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Analyzing AC Circuits using Nodal Analysis (example problem)

For the following circuit, determine Vo (in phasor form).

Nodal analysis circuit

The impedances of the individual circuit elements have already been calculated for us and the circuit is already represented in the frequency domain. One thing you may notice is that we have a voltage source (independent) that lies between two non-reference nodes, meaning that the voltage source is not directly connected to our reference node depicted by the ground symbol. Just as with nodal analysis with DC circuits, this requires us to create a "super-node" that consists of the voltage source and anything that is in parallel with it (nothing is in parallel with it in this circuit). The super-node for our circuit is shown below. Phasor voltages V1 and V2 are with respect to the reference node depicted by the ground symbol:

Nodal analysis with a supernode

Apply KCL to the super-node:

Doing so gives us the following equation: $$ \frac{\mathbb{V}_o}{2} + \frac{\mathbb{V}_1}{-j4} + \frac{\mathbb{V}_1-\mathbb{V}_2}{4} + \frac{\mathbb{V}_o-\mathbb{V}_2}{j2} = 0 $$ We will proceed to simplify the above equation: $$ \frac{\mathbb{V}_o}{2} + \frac{j\mathbb{V}_1}{4} + \frac{\mathbb{V}_1}{4} - \frac{\mathbb{V}_2}{4} - \frac{j\mathbb{V}_o}{2} + \frac{j\mathbb{V}_2}{2} = 0 $$ $$ \mathbb{V}_o \Big[ \frac{1}{2}-\frac{j}{2} \Big] + \mathbb{V}_1 \Big[ \frac{1}{4}+\frac{j}{4} \Big] + \mathbb{V}_2 \Big[ \frac{-1}{4}+\frac{j}{2} \Big] = 0 $$ We now convert the above equation (consisting of complex numbers) from rectangular to polar form as explained in the complex numbers tutorial found here

$$ 0.7071\mathbb{V}_o \angle (-45^{\circ}) + 0.3536\mathbb{V}_1 \angle 45^{\circ} $$ $$ \qquad + 0.559\mathbb{V}_2 \angle 116.6^{\circ} = 0 \qquad,(Eqn\;1) $$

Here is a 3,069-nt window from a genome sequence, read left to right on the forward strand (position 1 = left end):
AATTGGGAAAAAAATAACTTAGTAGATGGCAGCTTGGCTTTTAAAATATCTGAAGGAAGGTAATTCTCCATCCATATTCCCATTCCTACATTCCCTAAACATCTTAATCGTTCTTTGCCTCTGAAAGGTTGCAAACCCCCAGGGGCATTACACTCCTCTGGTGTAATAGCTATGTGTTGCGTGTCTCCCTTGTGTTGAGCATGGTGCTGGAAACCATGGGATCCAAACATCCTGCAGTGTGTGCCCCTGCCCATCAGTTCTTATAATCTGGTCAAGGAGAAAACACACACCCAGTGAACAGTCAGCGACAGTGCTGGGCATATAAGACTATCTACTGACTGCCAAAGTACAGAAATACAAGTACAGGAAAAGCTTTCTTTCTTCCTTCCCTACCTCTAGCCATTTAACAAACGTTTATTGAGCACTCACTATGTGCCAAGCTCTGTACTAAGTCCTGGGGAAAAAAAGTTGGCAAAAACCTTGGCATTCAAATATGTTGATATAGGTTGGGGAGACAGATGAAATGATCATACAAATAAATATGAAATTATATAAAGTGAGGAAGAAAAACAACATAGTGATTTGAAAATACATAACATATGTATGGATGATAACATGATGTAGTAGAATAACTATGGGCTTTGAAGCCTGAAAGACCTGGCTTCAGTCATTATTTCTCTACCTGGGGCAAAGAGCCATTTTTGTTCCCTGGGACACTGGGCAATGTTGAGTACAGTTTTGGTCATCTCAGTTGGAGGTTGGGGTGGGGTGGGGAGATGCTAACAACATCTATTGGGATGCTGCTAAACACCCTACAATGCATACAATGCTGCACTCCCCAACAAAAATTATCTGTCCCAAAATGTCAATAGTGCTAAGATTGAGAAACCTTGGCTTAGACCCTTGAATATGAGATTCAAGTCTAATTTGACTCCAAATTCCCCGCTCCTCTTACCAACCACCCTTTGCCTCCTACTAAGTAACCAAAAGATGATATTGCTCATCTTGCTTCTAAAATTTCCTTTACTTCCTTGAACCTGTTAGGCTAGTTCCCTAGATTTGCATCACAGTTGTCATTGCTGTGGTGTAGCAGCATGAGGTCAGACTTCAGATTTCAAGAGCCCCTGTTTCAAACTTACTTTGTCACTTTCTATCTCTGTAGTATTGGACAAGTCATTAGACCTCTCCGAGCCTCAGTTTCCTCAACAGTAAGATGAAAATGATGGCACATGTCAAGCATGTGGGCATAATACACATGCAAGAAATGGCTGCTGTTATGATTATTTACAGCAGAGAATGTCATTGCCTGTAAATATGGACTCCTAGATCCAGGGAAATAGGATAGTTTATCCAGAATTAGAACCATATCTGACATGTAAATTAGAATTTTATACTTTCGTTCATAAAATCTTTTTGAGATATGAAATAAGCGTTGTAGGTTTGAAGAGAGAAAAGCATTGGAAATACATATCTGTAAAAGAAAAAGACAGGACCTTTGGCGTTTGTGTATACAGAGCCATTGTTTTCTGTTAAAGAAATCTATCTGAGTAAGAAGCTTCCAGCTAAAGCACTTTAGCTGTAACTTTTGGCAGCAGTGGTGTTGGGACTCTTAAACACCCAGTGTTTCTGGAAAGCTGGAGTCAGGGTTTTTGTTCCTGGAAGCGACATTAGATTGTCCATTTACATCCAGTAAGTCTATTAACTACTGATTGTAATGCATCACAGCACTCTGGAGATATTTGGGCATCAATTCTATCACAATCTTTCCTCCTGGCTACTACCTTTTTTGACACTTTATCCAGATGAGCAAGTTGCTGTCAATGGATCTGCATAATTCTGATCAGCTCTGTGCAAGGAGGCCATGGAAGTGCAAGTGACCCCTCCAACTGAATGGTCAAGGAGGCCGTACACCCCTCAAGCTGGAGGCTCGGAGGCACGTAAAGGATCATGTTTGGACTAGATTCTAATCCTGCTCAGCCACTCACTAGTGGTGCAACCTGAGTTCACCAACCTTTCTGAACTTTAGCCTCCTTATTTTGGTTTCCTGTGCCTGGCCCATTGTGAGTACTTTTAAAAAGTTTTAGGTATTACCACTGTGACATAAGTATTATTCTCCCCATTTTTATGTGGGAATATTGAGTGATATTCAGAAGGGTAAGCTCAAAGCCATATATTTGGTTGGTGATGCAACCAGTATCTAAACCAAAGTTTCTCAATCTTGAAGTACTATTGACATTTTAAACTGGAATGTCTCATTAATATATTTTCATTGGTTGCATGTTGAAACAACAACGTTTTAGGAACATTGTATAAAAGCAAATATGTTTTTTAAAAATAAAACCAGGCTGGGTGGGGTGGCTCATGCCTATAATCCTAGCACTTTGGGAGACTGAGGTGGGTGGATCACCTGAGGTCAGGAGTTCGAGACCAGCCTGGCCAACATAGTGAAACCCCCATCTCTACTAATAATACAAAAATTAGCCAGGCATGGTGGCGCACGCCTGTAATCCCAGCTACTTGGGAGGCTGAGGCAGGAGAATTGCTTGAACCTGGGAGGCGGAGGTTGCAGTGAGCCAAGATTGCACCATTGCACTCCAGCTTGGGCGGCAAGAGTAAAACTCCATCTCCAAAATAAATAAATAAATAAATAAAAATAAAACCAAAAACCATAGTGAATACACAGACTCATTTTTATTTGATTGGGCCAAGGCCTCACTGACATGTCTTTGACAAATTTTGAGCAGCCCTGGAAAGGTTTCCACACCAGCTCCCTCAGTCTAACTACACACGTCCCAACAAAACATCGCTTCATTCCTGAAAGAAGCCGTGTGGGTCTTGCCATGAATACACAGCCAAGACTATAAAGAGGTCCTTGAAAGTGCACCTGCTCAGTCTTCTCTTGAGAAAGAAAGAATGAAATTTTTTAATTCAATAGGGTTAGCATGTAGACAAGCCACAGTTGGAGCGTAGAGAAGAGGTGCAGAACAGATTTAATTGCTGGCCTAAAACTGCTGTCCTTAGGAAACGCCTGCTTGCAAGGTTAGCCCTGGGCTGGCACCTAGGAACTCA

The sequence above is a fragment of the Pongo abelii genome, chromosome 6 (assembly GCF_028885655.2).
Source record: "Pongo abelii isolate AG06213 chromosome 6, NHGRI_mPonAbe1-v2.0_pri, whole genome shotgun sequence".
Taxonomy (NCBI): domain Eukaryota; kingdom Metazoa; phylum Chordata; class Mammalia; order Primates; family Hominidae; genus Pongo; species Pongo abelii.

Apply KCL to node 2

Doing so gives us the following equation: $$ \frac{\mathbb{V}_2 - \mathbb{V}_1}{4} + \frac{\mathbb{V}_2 - \mathbb{V}_o}{j2} = 0.2\mathbb{V}_o $$ We again proceed to simplify the above equation: $$ \frac{-\mathbb{V}_o}{j2} - \frac{\mathbb{V}_1}{4} + \frac{\mathbb{V}_2}{4} + \frac{\mathbb{V}_2}{j2} - 0.2\mathbb{V}_o = 0 $$ $$ \mathbb{V}_o \Big[ -0.2+\frac{j}{2} \Big] + \mathbb{V}_1 \Big[ \frac{-1}{4} \Big] + \mathbb{V}_2 \Big[ \frac{1}{4}-\frac{j}{2} \Big] = 0 $$ ...and once again we convert the complex numbers from rectangular to polar form to get the following:

$$ 0.5385\mathbb{V}_o \angle 111.8^{\circ} - 0.25\mathbb{V}_1 \angle 0^{\circ} $$ $$ \qquad + 0.559\mathbb{V}_2 \angle (-63.43^{\circ}) = 0 \qquad,(Eqn\;2) $$

Use Vo and V1 to obtain a third equation:

Up to this point we have only two equations but three unknown variables. To get a third equation we notice the nodes at V1 and Vo and how the two nodes are separated by the voltage source. Since Vo is at a higher potential than V1 we have the following equation:

$$ \mathbb{V}_o - \mathbb{V}_1 = 12 \angle 0^{\circ} \qquad(Eqn\;3) $$

Solve the system of three equations (Cramer's Rule)

Several different techniques can be used to solve our system of three equations (back-substitution, matrix row operations etc...) but here we will will use Cramer's Rule. It is not necessarily the best or fastest way to solve this particular system but it affords us the opportunity to apply the rule to a real world problem. Cramer's Rule is more useful when you come across a circuit that results in a significant number of equations which would become laborious to solve using back-substitution or matrix row operations. If you are unfamiliar with using Cramer's Rule to solve systems of equations refer to this tutorial.

Create an augmented matrix of coefficients from our system of equations:

$$ \begin{pmatrix} 0.7071 \angle (-45^{\circ})&0.3536 \angle 45^{\circ}&0.559 \angle 116.6^{\circ}&0\\ 0.5385\angle 111.8^{\circ}&-0.25 \angle 0^{\circ}&0.559 \angle (-63.43^{\circ})&0\\ 1&-1&0&12 \angle 0^{\circ}\\ \end{pmatrix} $$

Find the determinant of the non-augmented matrix of coefficients:

$$ D = \begin{vmatrix} 0.7071 \angle (-45^{\circ})&0.3536 \angle 45^{\circ}&0.559 \angle 116.6^{\circ}\\ 0.5385\angle 111.8^{\circ}&-0.25 \angle 0^{\circ}&0.559 \angle (-63.43^{\circ})\\ 1&-1&0\\ \end{vmatrix} $$ The tedious grunt work of obtaining the determinant will be left to you, but by following the Cramer's Rule tutorial and example problem you should get a determinant of:

$$ D = 0.2183 \angle (-23.65^{\circ}) $$

Create a matrix that consists of the matrix of coefficients with its 1st column replaced by the 4th column of the augmented matrix of coefficients

...and proceed to find the determinant: $$ D_{\mathbb{V}_o} = \begin{vmatrix} 0&0.3536 \angle 45^{\circ}&0.559 \angle 116.6^{\circ}\\ 0&-0.25 \angle 0^{\circ}&0.559 \angle (-63.43^{\circ})\\ 12\angle 0^{\circ}&-1&0\\ \end{vmatrix} $$ ...which will be:

$$ D_{\mathbb{V}_o} = 1.677 \angle 26.23^{\circ} $$

We don't need to proceed further since we are only looking to solve for Vo and by Cramer's Rule, Vo is $$ \mathbb{V}_o = \frac{D_{\mathbb{V}_o}}{D} = \frac{1.677 \angle 26.23^{\circ}}{0.2183 \angle (-23.65^{\circ})} $$

$$ \mathbb{V}_o = 7.682 \angle 49.88^{\circ} $$